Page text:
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Air Ambulances Still a Far Cry in Cost-conscious South

Transferring a sick patient to a super-speciality hospital or getting a harvested organ from one part of Seattle to another is faster via helicopter.

Published: 20th December 2014 06:07 AM  |   Last Updated: 20th December 2014 07:05 AM   |  A+A-

CHENNAI: In a sign of how much the Indian health sector is lagging behind, it has been found that in the US, almost every organ transplant centre has a helipad. Transferring a sick patient to a super-speciality hospital or getting a harvested organ from one part of Seattle to another is often faster via helicopter. Obviously, the same logic applies when you’re trying to do the same in a city like Chennai. But, helicopters and air ambulances are still a luxury here, despite Chennai being hailed as the ‘Mecca of Healthcare’ in the country.

Air-Ambulances.jpgAir ambulances operated by Deccan Aviation, fly almost every single day out of Mumbai, Delhi and Kolkata, but the demand in the South is “very low,” according to S Kumar, Manager of Air Ambulances at the Aviation Company.  He said, “Having helipads in city hospitals is something that should have happened a long time ago, but then getting the State and the DGCA to agree on something is very difficult. A lot more has to be done if we are to get critically Ill patients from a sall town to a super-speciality centre within the ‘golden hour’”.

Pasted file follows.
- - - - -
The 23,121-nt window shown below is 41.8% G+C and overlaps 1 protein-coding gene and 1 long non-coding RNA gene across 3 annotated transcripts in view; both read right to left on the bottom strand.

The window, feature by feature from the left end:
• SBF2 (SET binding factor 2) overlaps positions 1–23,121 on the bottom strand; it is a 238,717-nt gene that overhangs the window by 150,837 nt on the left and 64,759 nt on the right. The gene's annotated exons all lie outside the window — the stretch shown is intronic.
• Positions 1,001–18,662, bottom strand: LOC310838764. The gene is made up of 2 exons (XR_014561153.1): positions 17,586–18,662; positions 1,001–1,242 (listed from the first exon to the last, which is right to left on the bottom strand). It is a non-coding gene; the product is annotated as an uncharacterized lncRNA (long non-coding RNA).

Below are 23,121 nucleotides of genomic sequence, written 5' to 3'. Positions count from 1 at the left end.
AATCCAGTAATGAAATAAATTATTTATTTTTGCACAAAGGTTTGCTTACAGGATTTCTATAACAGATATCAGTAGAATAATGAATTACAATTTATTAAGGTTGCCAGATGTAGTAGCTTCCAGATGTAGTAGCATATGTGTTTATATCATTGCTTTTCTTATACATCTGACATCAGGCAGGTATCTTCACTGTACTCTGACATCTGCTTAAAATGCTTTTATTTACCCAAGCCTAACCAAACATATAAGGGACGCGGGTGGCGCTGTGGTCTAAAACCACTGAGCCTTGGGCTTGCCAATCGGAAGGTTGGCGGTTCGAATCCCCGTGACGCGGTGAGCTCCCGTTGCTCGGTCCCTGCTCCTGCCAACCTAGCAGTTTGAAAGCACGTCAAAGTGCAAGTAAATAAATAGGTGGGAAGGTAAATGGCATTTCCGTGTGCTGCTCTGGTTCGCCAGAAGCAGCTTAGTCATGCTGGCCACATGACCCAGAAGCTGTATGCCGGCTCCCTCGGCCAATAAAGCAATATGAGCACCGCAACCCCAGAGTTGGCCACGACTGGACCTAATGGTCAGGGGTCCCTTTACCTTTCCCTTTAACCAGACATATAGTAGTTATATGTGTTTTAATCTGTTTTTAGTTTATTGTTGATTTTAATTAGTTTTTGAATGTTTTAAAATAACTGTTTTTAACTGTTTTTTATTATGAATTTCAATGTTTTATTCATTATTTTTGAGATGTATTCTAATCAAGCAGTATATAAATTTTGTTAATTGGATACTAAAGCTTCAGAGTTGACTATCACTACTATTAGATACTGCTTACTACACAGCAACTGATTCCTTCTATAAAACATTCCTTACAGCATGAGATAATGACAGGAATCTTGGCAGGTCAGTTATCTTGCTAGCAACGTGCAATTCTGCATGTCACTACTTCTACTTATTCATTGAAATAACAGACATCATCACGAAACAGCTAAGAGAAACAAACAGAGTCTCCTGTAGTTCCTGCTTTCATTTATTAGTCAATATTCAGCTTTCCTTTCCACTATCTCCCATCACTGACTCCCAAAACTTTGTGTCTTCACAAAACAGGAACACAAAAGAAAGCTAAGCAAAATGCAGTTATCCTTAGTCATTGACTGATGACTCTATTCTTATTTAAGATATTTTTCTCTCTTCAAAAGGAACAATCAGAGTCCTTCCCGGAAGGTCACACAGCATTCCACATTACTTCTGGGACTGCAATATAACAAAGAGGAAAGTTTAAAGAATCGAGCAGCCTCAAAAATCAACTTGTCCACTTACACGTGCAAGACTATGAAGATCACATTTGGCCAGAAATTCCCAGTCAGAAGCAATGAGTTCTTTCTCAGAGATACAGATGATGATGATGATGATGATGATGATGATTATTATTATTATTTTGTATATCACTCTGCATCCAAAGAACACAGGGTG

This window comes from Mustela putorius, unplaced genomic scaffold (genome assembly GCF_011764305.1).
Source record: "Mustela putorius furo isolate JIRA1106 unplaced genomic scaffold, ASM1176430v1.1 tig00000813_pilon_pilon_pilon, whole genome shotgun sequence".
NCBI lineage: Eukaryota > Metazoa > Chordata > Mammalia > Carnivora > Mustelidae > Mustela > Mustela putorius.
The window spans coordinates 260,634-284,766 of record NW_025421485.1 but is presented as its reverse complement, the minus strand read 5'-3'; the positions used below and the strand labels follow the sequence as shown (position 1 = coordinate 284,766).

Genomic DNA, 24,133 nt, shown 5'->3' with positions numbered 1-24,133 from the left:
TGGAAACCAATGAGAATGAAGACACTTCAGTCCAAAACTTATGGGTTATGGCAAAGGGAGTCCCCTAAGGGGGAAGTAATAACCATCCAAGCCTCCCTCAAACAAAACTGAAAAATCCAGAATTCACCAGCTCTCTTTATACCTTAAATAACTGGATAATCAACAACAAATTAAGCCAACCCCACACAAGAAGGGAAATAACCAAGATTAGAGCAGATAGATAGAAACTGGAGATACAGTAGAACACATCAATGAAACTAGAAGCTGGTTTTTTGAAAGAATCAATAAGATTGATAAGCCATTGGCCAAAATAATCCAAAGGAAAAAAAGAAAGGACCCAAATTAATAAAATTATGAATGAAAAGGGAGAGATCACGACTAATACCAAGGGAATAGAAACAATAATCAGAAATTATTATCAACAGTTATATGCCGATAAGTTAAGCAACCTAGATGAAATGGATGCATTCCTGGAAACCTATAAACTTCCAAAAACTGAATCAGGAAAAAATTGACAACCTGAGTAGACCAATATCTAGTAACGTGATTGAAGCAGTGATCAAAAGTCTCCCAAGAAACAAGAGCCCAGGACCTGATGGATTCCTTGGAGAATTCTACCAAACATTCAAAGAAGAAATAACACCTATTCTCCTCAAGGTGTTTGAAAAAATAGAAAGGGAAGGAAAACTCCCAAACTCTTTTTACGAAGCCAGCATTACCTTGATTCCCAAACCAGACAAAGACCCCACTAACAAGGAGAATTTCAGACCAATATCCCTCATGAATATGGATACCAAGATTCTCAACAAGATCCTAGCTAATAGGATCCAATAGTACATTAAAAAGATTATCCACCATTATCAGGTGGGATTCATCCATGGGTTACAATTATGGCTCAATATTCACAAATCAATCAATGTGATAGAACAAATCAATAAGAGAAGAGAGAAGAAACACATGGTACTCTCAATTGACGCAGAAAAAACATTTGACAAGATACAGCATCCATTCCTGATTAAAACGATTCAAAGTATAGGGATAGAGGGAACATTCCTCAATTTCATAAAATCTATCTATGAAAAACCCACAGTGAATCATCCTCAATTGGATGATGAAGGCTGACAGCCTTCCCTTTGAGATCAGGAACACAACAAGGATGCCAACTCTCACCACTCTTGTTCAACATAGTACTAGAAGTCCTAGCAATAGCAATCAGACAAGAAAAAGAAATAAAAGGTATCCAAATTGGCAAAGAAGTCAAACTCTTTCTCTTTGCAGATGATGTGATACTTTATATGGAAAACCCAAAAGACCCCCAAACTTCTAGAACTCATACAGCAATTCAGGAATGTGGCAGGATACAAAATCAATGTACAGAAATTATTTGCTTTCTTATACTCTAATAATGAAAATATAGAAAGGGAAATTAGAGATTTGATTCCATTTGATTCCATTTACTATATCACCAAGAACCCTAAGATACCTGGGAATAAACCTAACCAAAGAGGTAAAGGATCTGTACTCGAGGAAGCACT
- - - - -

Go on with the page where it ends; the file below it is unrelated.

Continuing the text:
Even VIPs, like the late Vilasrao Deshmukh, had to be brought by ambulance to Global Health City, after flying from Mumbai to Chennai in an air ambulance, in 2012. He pointed out that patients are worried about spending lakhs on their Pilatus PC12 crafts. When hospitals ask them for quotes, they often fail to get back to them because it’s too high. Indian insurance providers do not cover these costs.

At the moment, the major users of air ambulances are international patients who arrive in critical states from all over the Gulf and Middle East. “Many of our international patients come in on air ambulances. Sometimes when they are told that they are too critical, they prefer to be repatriated by ambulance,” explained T I Joshua, DGM of International Patient Business at Global Health City, “Even then, they prefer to use ambulances from their home countries, because they’re more advanced and their insurance/health ministry covers the expenditure,” he added. Even immigration authorities have become more receptive to this, “Recently we had a critical patient brought in from Pakistan and the immigration officers let us take him to the hospital from the tarmac,” he said.

Though organ transfers are handled by road or commercial craft, surgeons have been pushing aviation companies to offer better deals so that usage increase, “Recently, one of our patients from Delhi had used an air ambulance from Dubai because of it’s superior care and speed. We are planning to speak to Captain Gopinath and others to see if we can come up with a mechanism to make air ambulances more accessible to people,” said Dr K G Suresh Rao, Head of Critical Care at Fortis Malar Hospitals.

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